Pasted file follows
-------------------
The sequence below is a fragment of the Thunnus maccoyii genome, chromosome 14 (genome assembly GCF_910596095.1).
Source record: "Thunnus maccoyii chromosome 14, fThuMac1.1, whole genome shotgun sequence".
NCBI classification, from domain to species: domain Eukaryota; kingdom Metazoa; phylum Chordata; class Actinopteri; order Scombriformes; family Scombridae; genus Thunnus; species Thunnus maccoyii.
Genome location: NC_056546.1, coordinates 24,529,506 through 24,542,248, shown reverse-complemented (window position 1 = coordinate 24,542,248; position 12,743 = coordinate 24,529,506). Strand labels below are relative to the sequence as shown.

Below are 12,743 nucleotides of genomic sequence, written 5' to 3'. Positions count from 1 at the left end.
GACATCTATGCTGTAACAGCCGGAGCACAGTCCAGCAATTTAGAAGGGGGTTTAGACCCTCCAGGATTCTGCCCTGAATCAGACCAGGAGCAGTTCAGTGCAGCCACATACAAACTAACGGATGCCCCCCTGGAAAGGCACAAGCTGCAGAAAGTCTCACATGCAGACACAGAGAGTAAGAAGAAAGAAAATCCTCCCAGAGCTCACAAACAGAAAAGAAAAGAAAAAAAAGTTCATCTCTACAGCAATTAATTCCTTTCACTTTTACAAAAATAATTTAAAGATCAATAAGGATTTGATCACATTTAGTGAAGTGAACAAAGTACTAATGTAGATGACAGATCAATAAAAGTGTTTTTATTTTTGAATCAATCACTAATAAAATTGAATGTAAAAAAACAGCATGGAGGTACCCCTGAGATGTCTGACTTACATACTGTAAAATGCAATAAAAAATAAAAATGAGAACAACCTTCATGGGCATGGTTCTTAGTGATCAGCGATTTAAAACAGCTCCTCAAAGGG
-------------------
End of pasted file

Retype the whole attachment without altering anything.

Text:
The sequence below is a fragment of the Thunnus maccoyii genome, chromosome 14 (genome assembly GCF_910596095.1).
Source record: "Thunnus maccoyii chromosome 14, fThuMac1.1, whole genome shotgun sequence".
NCBI classification, from domain to species: domain Eukaryota; kingdom Metazoa; phylum Chordata; class Actinopteri; order Scombriformes; family Scombridae; genus Thunnus; species Thunnus maccoyii.
Genome location: NC_056546.1, coordinates 24,529,506 through 24,542,248, shown reverse-complemented (window position 1 = coordinate 24,542,248; position 12,743 = coordinate 24,529,506). Strand labels below are relative to the sequence as shown.

Below are 12,743 nucleotides of genomic sequence, written 5' to 3'. Positions count from 1 at the left end.
GACATCTATGCTGTAACAGCCGGAGCACAGTCCAGCAATTTAGAAGGGGGTTTAGACCCTCCAGGATTCTGCCCTGAATCAGACCAGGAGCAGTTCAGTGCAGCCACATACAAACTAACGGATGCCCCCCTGGAAAGGCACAAGCTGCAGAAAGTCTCACATGCAGACACAGAGAGTAAGAAGAAAGAAAATCCTCCCAGAGCTCACAAACAGAAAAGAAAAGAAAAAAAAGTTCATCTCTACAGCAATTAATTCCTTTCACTTTTACAAAAATAATTTAAAGATCAATAAGGATTTGATCACATTTAGTGAAGTGAACAAAGTACTAATGTAGATGACAGATCAATAAAAGTGTTTTTATTTTTGAATCAATCACTAATAAAATTGAATGTAAAAAAACAGCATGGAGGTACCCCTGAGATGTCTGACTTACATACTGTAAAATGCAATAAAAAATAAAAATGAGAACAACCTTCATGGGCATGGTTCTTAGTGATCAGCGATTTAAAACAGCTCCTCAAAGGG